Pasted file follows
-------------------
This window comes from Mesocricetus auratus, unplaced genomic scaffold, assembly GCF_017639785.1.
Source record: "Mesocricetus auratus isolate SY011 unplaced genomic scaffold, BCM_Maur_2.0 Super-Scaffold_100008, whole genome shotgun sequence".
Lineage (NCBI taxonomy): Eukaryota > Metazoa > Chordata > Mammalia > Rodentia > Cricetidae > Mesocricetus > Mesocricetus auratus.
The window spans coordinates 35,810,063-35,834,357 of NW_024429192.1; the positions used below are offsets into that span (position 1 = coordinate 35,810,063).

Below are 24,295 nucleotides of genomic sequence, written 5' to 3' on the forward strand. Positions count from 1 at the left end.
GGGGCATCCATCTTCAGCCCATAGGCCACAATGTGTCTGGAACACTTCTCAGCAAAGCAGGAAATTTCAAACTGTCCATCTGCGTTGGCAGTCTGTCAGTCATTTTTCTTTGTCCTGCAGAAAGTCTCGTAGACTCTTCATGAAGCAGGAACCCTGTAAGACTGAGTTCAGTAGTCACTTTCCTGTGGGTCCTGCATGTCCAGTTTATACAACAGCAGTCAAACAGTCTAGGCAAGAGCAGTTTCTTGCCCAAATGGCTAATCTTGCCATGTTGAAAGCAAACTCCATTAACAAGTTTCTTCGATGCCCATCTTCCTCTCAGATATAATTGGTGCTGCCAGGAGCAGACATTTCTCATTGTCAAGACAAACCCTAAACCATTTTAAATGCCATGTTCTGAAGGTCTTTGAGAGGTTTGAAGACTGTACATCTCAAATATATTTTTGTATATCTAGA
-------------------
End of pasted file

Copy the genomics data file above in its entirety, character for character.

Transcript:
This window comes from Mesocricetus auratus, unplaced genomic scaffold, assembly GCF_017639785.1.
Source record: "Mesocricetus auratus isolate SY011 unplaced genomic scaffold, BCM_Maur_2.0 Super-Scaffold_100008, whole genome shotgun sequence".
Lineage (NCBI taxonomy): Eukaryota > Metazoa > Chordata > Mammalia > Rodentia > Cricetidae > Mesocricetus > Mesocricetus auratus.
The window spans coordinates 35,810,063-35,834,357 of NW_024429192.1; the positions used below are offsets into that span (position 1 = coordinate 35,810,063).

Below are 24,295 nucleotides of genomic sequence, written 5' to 3' on the forward strand. Positions count from 1 at the left end.
GGGGCATCCATCTTCAGCCCATAGGCCACAATGTGTCTGGAACACTTCTCAGCAAAGCAGGAAATTTCAAACTGTCCATCTGCGTTGGCAGTCTGTCAGTCATTTTTCTTTGTCCTGCAGAAAGTCTCGTAGACTCTTCATGAAGCAGGAACCCTGTAAGACTGAGTTCAGTAGTCACTTTCCTGTGGGTCCTGCATGTCCAGTTTATACAACAGCAGTCAAACAGTCTAGGCAAGAGCAGTTTCTTGCCCAAATGGCTAATCTTGCCATGTTGAAAGCAAACTCCATTAACAAGTTTCTTCGATGCCCATCTTCCTCTCAGATATAATTGGTGCTGCCAGGAGCAGACATTTCTCATTGTCAAGACAAACCCTAAACCATTTTAAATGCCATGTTCTGAAGGTCTTTGAGAGGTTTGAAGACTGTACATCTCAAATATATTTTTGTATATCTAGA